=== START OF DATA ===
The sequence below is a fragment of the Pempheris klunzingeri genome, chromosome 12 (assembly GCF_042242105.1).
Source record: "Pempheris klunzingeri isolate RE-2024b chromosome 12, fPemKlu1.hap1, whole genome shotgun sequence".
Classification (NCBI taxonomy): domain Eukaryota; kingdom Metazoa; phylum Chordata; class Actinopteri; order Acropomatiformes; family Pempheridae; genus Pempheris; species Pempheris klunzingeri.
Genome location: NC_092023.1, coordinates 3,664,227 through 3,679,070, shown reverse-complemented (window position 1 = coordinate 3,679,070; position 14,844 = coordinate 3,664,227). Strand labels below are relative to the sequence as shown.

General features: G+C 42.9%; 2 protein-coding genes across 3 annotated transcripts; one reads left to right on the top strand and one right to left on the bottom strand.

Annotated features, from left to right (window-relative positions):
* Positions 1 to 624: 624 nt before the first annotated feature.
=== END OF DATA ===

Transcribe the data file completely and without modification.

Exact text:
The sequence below is a fragment of the Pempheris klunzingeri genome, chromosome 12 (assembly GCF_042242105.1).
Source record: "Pempheris klunzingeri isolate RE-2024b chromosome 12, fPemKlu1.hap1, whole genome shotgun sequence".
Classification (NCBI taxonomy): domain Eukaryota; kingdom Metazoa; phylum Chordata; class Actinopteri; order Acropomatiformes; family Pempheridae; genus Pempheris; species Pempheris klunzingeri.
Genome location: NC_092023.1, coordinates 3,664,227 through 3,679,070, shown reverse-complemented (window position 1 = coordinate 3,679,070; position 14,844 = coordinate 3,664,227). Strand labels below are relative to the sequence as shown.

General features: G+C 42.9%; 2 protein-coding genes across 3 annotated transcripts; one reads left to right on the top strand and one right to left on the bottom strand.

Annotated features, from left to right (window-relative positions):
* Positions 1 to 624: 624 nt before the first annotated feature.